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16.05.2007 General News

Hotels wanted in Accra

By s at the Ghana Tourist Board have also denied the suggestion that the conference may not come off.

Ghana's hotel industry will be stretched to its limit over the next 18 months, as a string of international conferences and continent-wide events see visitors arrive in ever-bulging numbers.

There are simply not enough quality hotel rooms around. So dire is the situation that Ghana is receiving a bad name in the lucrative area of conference tourism.

In July this year, the African Union summit will come off in Accra, attracting an estimated 2,000 visitors. Next April, the United Nations Conference for Trade and Development, will draw around 4,000 delegates from across the globe, whilst for the African Nations" Cup next January, one South African travel and tour company alone has requested a reservation of 1,000 rooms.

Rex Danquah of the Local Organisation Committee of CAN 2008 expects a million visitors for the three-week soccer fiesta.

For a tourism industry as young and relatively underdeveloped as ours, the constant chain of visitors will be a significant boost, but also a huge challenge - and skepticism has been raised by some industry insiders about Ghana's readiness to take on that task.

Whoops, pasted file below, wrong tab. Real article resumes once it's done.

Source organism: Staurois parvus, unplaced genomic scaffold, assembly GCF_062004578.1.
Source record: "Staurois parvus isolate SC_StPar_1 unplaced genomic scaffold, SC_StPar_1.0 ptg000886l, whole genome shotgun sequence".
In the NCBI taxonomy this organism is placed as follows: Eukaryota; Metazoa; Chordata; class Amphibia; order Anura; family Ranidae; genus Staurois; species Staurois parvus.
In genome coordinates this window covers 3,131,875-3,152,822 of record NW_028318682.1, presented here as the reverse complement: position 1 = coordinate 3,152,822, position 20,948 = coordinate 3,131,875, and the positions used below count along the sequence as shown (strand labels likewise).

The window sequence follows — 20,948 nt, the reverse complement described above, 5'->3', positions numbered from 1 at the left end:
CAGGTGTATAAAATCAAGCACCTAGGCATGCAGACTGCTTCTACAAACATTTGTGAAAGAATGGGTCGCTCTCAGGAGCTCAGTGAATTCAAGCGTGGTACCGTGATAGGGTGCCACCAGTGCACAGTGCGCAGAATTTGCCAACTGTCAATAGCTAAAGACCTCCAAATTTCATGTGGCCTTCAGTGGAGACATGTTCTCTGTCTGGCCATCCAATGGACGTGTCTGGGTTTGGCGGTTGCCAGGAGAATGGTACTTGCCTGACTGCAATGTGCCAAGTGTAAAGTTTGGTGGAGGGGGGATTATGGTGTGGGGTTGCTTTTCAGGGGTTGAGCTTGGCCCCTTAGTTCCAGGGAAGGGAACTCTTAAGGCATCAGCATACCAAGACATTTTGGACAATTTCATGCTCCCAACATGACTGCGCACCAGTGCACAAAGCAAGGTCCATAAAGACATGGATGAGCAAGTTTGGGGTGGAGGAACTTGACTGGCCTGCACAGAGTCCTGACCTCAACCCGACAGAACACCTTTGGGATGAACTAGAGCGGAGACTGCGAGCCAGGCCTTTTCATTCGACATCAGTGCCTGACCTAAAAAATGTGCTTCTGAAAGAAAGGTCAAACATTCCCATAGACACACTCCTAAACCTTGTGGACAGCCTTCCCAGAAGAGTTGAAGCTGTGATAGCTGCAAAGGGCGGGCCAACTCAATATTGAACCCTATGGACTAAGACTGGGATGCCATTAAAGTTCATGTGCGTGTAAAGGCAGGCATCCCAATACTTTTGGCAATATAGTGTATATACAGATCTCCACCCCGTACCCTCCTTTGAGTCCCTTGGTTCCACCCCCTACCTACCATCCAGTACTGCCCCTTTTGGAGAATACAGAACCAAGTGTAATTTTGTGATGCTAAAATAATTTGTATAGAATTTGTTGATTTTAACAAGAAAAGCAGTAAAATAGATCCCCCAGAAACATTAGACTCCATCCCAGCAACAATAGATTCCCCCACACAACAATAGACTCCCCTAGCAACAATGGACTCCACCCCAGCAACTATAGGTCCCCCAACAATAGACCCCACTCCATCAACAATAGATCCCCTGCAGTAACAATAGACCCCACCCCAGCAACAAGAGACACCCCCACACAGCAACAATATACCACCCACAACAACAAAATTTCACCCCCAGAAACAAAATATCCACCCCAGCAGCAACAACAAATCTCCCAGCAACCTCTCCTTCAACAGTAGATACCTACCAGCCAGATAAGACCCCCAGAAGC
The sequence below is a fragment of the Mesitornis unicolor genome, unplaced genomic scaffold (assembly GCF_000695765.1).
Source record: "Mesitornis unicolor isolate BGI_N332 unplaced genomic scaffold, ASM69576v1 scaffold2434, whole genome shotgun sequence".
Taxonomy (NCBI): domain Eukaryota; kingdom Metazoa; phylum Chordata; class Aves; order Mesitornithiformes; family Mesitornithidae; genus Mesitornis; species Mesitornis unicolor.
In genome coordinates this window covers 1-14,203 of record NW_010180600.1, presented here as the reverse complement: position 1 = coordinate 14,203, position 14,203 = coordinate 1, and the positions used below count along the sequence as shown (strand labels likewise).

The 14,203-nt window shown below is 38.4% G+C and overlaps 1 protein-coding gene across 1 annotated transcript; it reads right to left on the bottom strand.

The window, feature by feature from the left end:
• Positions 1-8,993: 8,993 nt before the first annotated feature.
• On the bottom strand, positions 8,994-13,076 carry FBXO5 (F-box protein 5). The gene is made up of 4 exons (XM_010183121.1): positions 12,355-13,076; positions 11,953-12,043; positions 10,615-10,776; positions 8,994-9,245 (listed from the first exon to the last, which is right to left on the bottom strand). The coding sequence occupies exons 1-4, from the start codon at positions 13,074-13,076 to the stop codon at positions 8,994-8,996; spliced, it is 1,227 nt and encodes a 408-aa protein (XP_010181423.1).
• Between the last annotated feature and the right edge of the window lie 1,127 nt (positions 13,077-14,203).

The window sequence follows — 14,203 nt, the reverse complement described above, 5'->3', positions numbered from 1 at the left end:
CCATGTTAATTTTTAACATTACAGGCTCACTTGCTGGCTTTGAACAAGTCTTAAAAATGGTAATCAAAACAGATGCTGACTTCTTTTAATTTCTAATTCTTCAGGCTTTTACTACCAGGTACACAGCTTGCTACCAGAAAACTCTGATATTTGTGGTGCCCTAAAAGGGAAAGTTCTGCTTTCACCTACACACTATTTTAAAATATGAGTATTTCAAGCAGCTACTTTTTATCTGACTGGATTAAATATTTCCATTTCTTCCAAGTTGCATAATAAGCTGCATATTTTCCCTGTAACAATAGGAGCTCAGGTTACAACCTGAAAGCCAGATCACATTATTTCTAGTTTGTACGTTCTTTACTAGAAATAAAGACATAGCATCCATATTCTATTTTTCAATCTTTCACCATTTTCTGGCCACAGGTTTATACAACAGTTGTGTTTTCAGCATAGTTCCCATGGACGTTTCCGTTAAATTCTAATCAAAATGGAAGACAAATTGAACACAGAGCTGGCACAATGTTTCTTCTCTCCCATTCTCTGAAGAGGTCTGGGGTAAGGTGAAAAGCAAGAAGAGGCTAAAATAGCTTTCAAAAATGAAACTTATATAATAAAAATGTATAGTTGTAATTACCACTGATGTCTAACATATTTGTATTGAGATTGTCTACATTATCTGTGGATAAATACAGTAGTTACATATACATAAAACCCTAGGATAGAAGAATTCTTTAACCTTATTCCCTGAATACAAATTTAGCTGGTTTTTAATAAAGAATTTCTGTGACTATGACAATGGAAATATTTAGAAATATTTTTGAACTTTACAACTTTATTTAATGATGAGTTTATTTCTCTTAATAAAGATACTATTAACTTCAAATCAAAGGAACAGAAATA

There are currently around 900 'high quality' hotel rooms in Accra, at a handful of three to five star hotels like Golden Tulip, La Palm, Labadi Beach, Novotel, MPlaza, Fiesta Royale, Alisa and the new African Regent Hotel.

That number is insufficient to cope with the high quantity and high calibre of conference guests, according to one leading hotelier, who even suggested there could be moves to relocate the prestigious UNCTAD summit abroad. Several Heads of State, officials of UN agencies and hordes of reporters will attend the UNCTAD summit. The Geneva-based UNCTAD comprises 192 countries.

The 12th annual UNCTAD conference is due to take place in Accra from April 20 to 25, 2008, and marks another feather in the hat for Ghanaian diplomacy, with the country increasingly being recognised for its role in not only sub-regional but international relations.

Alan Kyerematen, the Minister for Trade and Industry was quick on the marks when he called last year for the setting up of a joint planning committee of representatives of UNCTAD and the host nation. He assured a three-member UNCTAD Technical Mission that visited the country that "Ghana would rise above the challenges."

This March, Ghana leapt onto the international stage with its 50th anniversary celebrations – as the first country in sub-Saharan Africa to reach the Golden Jubilee mark of its independence from colonial rule, March marked the beginning of two years of big events for Ghana.

A shortage of hotel rooms would be all the more embarrassing if discovered in the glare of this international spot light.

Trade Ministry

But the Trade Ministry has denied any problems with the UNCTAD conference. Seth Evans Addo, the Chief Director of the Ministry of Trade, Industry, Private Sector Development and PSI has said that although his Ministry is in charge of the event, it has received no notification or has no knowledge of any accommodation issues. He declined to comment further.